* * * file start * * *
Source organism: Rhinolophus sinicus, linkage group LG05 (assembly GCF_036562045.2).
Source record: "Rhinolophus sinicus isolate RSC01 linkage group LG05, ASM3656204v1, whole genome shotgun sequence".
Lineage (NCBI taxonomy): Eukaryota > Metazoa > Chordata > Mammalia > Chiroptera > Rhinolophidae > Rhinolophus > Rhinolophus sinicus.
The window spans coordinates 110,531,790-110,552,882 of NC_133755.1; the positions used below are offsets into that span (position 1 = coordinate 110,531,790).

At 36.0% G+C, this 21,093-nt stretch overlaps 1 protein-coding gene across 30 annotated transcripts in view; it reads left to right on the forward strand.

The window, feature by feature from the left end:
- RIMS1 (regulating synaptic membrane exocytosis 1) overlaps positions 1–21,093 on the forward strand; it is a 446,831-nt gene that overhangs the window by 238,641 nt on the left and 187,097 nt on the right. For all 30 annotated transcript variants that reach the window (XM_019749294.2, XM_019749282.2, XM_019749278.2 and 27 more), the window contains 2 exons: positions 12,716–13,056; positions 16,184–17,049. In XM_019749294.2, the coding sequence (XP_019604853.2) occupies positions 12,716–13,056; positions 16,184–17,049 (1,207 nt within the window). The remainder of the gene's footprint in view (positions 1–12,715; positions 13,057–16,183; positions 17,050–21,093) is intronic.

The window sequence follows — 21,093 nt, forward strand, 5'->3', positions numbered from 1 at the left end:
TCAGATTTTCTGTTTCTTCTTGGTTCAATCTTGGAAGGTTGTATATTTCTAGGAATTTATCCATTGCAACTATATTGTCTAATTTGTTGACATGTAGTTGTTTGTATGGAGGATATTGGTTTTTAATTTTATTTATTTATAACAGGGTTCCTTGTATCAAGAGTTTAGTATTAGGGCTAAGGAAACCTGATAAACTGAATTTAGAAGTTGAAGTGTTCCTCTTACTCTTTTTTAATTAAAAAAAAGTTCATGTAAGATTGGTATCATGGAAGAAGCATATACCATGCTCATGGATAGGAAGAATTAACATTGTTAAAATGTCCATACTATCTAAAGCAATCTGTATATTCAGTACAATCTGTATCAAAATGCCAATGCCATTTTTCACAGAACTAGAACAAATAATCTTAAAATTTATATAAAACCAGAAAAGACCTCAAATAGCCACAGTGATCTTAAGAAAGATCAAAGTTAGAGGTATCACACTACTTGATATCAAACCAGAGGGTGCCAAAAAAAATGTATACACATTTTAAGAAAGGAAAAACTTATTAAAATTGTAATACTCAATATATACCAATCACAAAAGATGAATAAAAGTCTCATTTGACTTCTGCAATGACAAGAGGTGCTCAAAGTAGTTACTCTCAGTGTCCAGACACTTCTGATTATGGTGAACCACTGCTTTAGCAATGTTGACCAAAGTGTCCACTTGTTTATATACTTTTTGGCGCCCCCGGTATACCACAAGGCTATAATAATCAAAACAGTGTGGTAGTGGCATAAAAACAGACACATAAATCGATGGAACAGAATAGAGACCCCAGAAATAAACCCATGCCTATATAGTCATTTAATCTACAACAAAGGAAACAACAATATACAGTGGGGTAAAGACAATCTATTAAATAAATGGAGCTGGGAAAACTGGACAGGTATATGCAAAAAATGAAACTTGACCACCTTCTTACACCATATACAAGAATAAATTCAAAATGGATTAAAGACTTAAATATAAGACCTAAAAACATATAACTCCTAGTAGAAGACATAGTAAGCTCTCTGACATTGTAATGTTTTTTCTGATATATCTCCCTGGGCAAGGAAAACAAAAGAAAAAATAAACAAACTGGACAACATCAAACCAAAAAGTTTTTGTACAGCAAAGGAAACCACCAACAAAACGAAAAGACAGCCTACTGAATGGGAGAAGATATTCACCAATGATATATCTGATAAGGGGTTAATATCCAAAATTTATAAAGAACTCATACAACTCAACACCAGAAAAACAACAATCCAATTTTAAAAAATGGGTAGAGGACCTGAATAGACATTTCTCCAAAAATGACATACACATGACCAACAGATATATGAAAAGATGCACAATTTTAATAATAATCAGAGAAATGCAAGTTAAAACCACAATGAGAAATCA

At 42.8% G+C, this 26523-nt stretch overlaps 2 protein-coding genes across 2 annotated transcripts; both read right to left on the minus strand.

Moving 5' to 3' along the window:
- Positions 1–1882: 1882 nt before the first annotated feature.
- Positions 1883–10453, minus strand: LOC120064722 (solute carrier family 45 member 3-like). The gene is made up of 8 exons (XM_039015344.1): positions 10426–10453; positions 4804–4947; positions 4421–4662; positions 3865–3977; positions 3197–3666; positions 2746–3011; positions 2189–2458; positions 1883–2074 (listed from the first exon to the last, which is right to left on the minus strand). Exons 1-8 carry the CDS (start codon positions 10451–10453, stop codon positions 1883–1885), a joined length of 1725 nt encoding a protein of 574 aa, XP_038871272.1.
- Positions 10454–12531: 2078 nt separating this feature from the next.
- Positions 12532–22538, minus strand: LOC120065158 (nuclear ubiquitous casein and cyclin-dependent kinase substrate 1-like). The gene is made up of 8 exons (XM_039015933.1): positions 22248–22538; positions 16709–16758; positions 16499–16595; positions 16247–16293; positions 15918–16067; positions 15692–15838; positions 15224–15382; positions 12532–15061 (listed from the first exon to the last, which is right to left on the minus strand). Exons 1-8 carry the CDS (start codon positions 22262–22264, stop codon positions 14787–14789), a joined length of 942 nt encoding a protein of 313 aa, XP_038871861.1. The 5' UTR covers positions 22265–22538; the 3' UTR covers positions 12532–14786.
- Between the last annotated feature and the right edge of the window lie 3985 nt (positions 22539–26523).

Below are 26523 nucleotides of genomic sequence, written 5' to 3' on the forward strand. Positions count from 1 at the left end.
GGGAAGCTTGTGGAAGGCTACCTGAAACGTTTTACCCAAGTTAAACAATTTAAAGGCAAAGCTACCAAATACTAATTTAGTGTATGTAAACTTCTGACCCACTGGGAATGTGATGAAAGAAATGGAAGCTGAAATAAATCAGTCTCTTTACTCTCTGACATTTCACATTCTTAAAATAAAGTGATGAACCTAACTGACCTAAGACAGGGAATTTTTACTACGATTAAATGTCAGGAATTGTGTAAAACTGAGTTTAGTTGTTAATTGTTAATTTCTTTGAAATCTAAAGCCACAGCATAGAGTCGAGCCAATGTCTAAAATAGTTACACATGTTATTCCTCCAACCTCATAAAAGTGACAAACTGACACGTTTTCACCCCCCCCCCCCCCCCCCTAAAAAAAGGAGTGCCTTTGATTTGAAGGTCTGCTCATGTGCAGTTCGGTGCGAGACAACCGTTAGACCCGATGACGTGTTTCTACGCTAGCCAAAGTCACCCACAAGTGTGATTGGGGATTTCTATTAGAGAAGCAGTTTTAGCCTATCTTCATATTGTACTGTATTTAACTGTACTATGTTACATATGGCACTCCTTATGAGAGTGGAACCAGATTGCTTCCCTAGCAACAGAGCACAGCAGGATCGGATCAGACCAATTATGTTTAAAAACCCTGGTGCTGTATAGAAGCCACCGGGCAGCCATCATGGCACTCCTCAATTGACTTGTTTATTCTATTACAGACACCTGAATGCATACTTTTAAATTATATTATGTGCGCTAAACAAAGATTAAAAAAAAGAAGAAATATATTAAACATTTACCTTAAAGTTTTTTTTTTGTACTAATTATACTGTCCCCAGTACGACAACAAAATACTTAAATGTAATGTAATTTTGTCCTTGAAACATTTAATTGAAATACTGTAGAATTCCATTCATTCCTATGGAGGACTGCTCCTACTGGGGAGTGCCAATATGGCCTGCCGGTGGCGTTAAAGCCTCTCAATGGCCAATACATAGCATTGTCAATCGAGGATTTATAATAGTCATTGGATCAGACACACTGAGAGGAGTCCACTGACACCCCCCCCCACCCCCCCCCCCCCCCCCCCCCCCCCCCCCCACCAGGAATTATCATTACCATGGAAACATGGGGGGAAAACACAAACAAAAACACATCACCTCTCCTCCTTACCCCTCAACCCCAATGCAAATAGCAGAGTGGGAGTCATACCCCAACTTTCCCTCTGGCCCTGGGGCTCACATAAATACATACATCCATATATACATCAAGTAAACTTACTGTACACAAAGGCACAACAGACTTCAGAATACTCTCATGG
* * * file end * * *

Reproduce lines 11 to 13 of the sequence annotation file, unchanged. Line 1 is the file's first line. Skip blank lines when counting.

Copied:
Moving 5' to 3' along the window:
- Positions 1–1882: 1882 nt before the first annotated feature.
- Positions 1883–10453, minus strand: LOC120064722 (solute carrier family 45 member 3-like). The gene is made up of 8 exons (XM_039015344.1): positions 10426–10453; positions 4804–4947; positions 4421–4662; positions 3865–3977; positions 3197–3666; positions 2746–3011; positions 2189–2458; positions 1883–2074 (listed from the first exon to the last, which is right to left on the minus strand). Exons 1-8 carry the CDS (start codon positions 10451–10453, stop codon positions 1883–1885), a joined length of 1725 nt encoding a protein of 574 aa, XP_038871272.1.